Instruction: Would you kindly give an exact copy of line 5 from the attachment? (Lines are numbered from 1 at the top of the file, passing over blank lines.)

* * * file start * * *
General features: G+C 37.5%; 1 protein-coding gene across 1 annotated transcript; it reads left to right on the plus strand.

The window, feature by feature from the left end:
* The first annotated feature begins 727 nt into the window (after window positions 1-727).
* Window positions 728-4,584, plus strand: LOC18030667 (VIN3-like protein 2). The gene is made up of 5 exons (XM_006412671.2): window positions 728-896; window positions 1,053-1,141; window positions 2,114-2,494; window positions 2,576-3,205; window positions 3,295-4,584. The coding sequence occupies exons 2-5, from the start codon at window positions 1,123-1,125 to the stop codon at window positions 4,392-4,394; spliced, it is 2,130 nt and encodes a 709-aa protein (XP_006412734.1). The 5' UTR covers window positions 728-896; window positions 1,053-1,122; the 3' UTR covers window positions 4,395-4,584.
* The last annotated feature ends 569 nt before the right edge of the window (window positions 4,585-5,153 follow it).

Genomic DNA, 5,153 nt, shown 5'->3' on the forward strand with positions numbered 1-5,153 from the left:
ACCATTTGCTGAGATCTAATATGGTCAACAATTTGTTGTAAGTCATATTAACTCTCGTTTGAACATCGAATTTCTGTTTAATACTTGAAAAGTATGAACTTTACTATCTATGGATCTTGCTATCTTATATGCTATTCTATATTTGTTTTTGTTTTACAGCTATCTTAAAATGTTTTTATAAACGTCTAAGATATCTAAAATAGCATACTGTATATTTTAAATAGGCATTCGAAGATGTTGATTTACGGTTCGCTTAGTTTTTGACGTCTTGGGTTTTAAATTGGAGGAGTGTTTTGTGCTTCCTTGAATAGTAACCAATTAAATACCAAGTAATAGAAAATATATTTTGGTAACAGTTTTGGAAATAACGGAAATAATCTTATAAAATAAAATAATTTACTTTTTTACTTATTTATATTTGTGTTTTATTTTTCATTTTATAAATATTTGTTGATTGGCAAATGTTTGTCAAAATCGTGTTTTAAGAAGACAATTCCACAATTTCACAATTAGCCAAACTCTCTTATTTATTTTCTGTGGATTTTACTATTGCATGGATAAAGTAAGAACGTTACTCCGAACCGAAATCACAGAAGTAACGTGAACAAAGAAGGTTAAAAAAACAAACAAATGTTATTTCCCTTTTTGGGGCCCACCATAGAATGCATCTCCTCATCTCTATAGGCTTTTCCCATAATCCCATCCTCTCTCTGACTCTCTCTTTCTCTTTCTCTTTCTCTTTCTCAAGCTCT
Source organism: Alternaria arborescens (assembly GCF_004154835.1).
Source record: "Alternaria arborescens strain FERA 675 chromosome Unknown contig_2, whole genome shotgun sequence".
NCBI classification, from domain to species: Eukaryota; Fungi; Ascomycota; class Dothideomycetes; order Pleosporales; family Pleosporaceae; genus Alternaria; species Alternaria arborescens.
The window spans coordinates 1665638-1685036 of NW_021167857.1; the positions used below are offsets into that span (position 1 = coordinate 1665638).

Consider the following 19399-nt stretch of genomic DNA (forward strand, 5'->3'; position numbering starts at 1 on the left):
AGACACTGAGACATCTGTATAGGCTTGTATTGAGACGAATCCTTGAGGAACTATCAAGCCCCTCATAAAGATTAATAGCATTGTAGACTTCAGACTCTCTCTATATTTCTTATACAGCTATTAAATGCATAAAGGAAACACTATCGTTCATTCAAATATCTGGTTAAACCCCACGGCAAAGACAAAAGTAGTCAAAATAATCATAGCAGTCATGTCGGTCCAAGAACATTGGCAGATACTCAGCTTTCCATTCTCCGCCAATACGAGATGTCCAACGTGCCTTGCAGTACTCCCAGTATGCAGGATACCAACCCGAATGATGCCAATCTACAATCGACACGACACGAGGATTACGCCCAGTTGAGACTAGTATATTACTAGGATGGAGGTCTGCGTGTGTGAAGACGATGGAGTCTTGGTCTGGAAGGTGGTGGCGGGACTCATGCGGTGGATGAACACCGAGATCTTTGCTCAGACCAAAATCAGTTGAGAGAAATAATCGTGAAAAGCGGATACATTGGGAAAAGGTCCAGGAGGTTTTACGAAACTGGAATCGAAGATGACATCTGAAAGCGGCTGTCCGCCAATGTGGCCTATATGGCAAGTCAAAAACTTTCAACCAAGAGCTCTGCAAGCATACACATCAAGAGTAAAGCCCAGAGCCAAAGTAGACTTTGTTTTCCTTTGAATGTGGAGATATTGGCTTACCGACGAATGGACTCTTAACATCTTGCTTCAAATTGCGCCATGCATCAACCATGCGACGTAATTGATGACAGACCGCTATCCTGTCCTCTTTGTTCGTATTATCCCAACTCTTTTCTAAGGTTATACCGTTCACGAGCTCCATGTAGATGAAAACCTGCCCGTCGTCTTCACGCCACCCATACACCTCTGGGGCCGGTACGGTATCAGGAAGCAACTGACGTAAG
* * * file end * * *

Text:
* The last annotated feature ends 569 nt before the right edge of the window (window positions 4,585-5,153 follow it).